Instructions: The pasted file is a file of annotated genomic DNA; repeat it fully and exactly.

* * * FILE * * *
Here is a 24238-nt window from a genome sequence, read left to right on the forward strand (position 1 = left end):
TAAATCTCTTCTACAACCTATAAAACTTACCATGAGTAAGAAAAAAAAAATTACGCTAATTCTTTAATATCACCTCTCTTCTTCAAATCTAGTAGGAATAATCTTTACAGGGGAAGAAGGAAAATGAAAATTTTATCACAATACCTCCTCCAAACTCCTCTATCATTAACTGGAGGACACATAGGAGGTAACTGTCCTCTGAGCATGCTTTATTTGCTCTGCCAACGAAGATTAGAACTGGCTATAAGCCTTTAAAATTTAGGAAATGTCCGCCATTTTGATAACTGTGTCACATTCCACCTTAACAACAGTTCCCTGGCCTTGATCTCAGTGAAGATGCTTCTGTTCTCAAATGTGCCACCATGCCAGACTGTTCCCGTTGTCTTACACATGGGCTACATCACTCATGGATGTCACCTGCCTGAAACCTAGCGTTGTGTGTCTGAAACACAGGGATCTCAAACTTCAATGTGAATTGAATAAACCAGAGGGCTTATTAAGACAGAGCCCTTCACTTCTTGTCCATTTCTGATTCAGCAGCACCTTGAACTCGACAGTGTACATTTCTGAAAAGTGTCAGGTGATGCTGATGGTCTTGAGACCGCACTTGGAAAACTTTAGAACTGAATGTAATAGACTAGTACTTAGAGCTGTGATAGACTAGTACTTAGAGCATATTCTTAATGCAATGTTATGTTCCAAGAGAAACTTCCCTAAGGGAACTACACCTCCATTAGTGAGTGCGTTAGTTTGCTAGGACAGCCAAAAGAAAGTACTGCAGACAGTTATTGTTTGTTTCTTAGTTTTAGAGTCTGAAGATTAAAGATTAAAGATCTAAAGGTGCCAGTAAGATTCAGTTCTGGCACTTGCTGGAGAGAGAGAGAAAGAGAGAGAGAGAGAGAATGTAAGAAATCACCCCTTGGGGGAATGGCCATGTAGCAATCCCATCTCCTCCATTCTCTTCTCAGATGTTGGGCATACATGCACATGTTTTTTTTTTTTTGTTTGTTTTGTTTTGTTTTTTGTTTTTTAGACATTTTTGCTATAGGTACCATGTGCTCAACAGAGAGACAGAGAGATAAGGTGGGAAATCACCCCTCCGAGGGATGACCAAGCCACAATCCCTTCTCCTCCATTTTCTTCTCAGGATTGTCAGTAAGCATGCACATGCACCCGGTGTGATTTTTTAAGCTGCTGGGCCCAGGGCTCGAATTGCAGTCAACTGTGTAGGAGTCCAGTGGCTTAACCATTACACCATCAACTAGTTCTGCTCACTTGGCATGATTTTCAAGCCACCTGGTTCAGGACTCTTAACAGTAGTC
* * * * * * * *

Here is a 24238-nt window from a genome sequence, read left to right on the forward strand (position 1 = left end):
TAAATCTCTTCTACAACCTATAAAACTTACCATGAGTAAGAAAAAAAAAATTACGCTAATTCTTTAATATCACCTCTCTTCTTCAAATCTAGTAGGAATAATCTTTACAGGGGAAGAAGGAAAATGAAAATTTTATCACAATACCTCCTCCAAACTCCTCTATCATTAACTGGAGGACACATAGGAGGTAACTGTCCTCTGAGCATGCTTTATTTGCTCTGCCAACGAAGATTAGAACTGGCTATAAGCCTTTAAAATTTAGGAAATGTCCGCCATTTTGATAACTGTGTCACATTCCACCTTAACAACAGTTCCCTGGCCTTGATCTCAGTGAAGATGCTTCTGTTCTCAAATGTGCCACCATGCCAGACTGTTCCCGTTGTCTTACACATGGGCTACATCACTCATGGATGTCACCTGCCTGAAACCTAGCGTTGTGTGTCTGAAACACAGGGATCTCAAACTTCAATGTGAATTGAATAAACCAGAGGGCTTATTAAGACAGAGCCCTTCACTTCTTGTCCATTTCTGATTCAGCAGCACCTTGAACTCGACAGTGTACATTTCTGAAAAGTGTCAGGTGATGCTGATGGTCTTGAGACCGCACTTGGAAAACTTTAGAACTGAATGTAATAGACTAGTACTTAGAGCTGTGATAGACTAGTACTTAGAGCATATTCTTAATGCAATGTTATGTTCCAAGAGAAACTTCCCTAAGGGAACTACACCTCCATTAGTGAGTGCGTTAGTTTGCTAGGACAGCCAAAAGAAAGTACTGCAGACAGTTATTGTTTGTTTCTTAGTTTTAGAGTCTGAAGATTAAAGATTAAAGATCTAAAGGTGCCAGTAAGATTCAGTTCTGGCACTTGCTGGAGAGAGAGAGAAAGAGAGAGAGAGAGAGAATGTAAGAAATCACCCCTTGGGGGAATGGCCATGTAGCAATCCCATCTCCTCCATTCTCTTCTCAGATGTTGGGCATACATGCACATGTTTTTTTTTTTTTGTTTGTTTTGTTTTGTTTTTTGTTTTTTAGACATTTTTGCTATAGGTACCATGTGCTCAACAGAGAGACAGAGAGATAAGGTGGGAAATCACCCCTCCGAGGGATGACCAAGCCACAATCCCTTCTCCTCCATTTTCTTCTCAGGATTGTCAGTAAGCATGCACATGCACCCGGTGTGATTTTTTAAGCTGCTGGGCCCAGGGCTCGAATTGCAGTCAACTGTGTAGGAGTCCAGTGGCTTAACCATTACACCATCAACTAGTTCTGCTCACTTGGCATGATTTTCAAGCCACCTGGTTCAGGACTCTTAACAGTAGTC